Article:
'Religion and Literature'. T. S. Eliot, Selected Essays (3rd edn., London, ) though a scientific, or historical, or theological, or philosophic work which is.
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Eliot indisputably was, and remains, in the first rank of poets of any era and any culture. His journal, The Criterion , despite its short lifespan, remains the standard of high modernism. In particular, T.
T. S. Eliot
Demant and published in the volume Faith That Illuminates. Subsequently, in , Eliot himself collected the essay in his Essays Ancient and Modern, a somewhat revised version of his own earlier collection, For Lancelot Andrewes: Essays on Style and Order, from In the immediate context of his remarks, Eliot specifically identifies these individuals as Christians, given the further fact that, in his view, he was as much fighting a holding action for asserting the Christian basis to European culture as attempting to resolve this particular critical conundrum. Now Eliot is ready to get down to critical issues raised by the dual topics of religion and literature. Eliot does not blame or condemn the individual writer and his or her values and beliefs either, such as they are. Modern literature, Eliot concludes, is neither amoral nor immoral, although the implication is that it would be more suitable if it were because then those attitudes would be out in the open.
Халохот быстро осмотрел стодвадцатиметровую башню и сразу же решил, что прятаться здесь просто смешно. Наверняка Беккер не настолько глуп. Единственная спиральная лестница упиралась в каменную камеру квадратной формы, в стенах были проделаны узкие прорези для обозрения, но, разумеется, никакого выхода он не .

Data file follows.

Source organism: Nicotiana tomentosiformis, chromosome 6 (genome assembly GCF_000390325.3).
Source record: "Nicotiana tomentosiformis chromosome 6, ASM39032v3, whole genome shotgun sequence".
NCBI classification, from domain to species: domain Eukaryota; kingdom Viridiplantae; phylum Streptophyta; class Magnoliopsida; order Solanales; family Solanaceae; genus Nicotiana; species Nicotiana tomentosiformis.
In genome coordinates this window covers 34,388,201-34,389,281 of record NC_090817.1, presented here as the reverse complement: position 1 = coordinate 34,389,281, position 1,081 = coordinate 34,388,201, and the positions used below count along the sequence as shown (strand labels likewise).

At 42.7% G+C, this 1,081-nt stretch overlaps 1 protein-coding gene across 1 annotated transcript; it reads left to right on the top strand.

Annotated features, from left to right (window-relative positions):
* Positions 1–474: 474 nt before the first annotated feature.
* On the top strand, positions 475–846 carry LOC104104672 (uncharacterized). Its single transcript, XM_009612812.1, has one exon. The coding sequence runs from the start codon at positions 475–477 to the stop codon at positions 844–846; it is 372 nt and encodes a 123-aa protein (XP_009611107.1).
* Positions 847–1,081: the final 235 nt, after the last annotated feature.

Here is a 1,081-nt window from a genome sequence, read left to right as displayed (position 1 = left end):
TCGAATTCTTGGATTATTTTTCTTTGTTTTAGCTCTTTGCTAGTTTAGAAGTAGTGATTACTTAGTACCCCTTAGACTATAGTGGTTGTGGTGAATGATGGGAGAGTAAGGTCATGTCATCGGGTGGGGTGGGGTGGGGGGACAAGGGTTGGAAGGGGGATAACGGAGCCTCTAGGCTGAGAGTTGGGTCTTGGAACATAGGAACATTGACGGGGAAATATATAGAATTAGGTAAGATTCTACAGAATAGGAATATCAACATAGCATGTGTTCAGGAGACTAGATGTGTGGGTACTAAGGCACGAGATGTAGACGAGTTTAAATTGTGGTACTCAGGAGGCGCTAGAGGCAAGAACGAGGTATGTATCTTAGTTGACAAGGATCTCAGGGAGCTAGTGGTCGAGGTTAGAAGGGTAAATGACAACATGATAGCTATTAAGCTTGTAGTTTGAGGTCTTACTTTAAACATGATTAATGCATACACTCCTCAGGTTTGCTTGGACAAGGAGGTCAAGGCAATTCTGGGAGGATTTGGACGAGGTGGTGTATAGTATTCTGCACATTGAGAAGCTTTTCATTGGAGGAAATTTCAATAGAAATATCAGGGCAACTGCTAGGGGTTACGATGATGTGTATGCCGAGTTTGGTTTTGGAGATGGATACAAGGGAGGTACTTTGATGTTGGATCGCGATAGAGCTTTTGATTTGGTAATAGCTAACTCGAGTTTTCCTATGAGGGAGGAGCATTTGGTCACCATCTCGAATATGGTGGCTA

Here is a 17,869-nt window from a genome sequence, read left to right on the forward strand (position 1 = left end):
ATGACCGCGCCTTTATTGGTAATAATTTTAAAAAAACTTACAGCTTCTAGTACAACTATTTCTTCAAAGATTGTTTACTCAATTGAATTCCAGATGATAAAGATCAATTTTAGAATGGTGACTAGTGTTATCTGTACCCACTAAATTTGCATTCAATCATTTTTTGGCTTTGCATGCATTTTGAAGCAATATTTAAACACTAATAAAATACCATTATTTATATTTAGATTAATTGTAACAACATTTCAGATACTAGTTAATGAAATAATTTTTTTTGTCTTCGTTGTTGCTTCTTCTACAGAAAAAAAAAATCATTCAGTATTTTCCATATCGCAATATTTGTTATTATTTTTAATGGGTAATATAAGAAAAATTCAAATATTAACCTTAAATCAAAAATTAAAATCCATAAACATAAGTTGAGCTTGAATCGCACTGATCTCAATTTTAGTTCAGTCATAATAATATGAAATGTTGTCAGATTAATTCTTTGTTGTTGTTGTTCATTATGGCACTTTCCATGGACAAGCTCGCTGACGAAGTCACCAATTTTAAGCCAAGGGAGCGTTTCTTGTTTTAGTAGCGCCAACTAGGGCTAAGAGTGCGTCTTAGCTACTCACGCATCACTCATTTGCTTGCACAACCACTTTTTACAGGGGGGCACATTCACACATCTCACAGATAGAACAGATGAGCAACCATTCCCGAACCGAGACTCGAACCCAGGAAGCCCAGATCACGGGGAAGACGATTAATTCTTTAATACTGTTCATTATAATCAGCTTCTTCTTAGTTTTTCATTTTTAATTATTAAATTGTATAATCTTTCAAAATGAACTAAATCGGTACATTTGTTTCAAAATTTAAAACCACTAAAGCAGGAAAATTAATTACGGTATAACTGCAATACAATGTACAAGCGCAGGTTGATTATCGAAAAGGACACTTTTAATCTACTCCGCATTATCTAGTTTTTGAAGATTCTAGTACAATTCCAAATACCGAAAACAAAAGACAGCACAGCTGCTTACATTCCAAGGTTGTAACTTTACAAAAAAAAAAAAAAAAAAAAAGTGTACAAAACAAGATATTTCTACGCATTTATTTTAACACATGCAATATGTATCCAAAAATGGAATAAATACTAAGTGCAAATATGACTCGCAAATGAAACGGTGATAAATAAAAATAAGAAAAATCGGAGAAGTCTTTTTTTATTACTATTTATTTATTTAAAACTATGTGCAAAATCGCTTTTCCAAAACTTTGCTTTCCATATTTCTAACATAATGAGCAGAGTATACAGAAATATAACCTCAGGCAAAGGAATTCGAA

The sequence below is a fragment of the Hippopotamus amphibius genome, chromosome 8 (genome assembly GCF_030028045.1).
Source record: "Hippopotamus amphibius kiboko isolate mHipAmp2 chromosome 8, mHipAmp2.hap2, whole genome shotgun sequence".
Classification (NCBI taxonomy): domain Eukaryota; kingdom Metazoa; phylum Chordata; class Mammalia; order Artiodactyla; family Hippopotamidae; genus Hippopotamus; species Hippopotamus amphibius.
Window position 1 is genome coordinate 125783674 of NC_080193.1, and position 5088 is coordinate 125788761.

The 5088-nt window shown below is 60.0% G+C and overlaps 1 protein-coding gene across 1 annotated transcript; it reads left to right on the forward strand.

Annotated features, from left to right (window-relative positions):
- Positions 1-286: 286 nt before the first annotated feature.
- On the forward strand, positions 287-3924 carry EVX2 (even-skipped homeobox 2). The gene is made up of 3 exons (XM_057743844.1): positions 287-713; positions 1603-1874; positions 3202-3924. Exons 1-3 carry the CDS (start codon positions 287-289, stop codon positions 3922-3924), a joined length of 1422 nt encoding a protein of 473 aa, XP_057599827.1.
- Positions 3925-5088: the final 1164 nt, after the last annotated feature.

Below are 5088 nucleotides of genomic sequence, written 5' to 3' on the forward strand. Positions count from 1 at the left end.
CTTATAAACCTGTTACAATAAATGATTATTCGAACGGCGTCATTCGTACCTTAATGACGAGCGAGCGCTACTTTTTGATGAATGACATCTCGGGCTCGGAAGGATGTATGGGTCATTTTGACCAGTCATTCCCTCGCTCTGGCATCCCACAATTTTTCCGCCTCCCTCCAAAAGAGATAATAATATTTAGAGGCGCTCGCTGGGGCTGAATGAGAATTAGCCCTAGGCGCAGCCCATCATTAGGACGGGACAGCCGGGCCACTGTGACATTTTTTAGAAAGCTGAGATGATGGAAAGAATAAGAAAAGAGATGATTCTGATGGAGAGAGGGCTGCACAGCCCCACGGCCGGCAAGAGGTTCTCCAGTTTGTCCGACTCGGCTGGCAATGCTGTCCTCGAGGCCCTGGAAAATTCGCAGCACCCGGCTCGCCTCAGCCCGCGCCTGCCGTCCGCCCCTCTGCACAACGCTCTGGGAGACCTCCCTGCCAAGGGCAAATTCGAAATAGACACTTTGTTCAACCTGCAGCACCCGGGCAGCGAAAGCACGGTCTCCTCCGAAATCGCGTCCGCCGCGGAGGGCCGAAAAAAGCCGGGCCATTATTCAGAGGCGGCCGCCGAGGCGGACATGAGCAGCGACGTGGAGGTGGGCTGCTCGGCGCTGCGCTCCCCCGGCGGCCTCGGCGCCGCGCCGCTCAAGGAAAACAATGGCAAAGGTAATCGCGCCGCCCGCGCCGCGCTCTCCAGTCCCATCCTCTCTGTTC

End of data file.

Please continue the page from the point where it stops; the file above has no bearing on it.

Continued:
Это и мне сразу пришло в голову. Но послушай: канадец сказал, что буквы не складывались во что-то вразумительное. Японские иероглифы не спутаешь с латиницей. Он сказал, что выгравированные буквы выглядят так, будто кошка прошлась по клавишам пишущей машинки. - Коммандер, не думаете же вы… - Сьюзан расхохоталась.
Вызовите службу безопасности. И давайте выбираться отсюда. Стратмор поднял руку, давая понять, что ему нужно подумать. Сьюзан опасливо перевела взгляд в сторону люка. Его не было видно за корпусом ТРАНСТЕКСТА, но красноватое сияние отражалось от черного кафеля подобно огню, отражающемуся ото льда.
Труп сдвинулся еще чуть-чуть. Тогда Стратмор напрягся и рванул тело изо всех сил. Внезапно его швырнуло назад, и он больно ударился спиной о кожух генератора. Пытаясь подняться на ноги, Стратмор в ужасе смотрел на предмет, зажатый в его пальцах: это была рука Чатрукьяна, обломившаяся в локтевом суставе. Наверху Сьюзан ждала возвращения коммандера, сидя на диване в Третьем узле словно парализованная.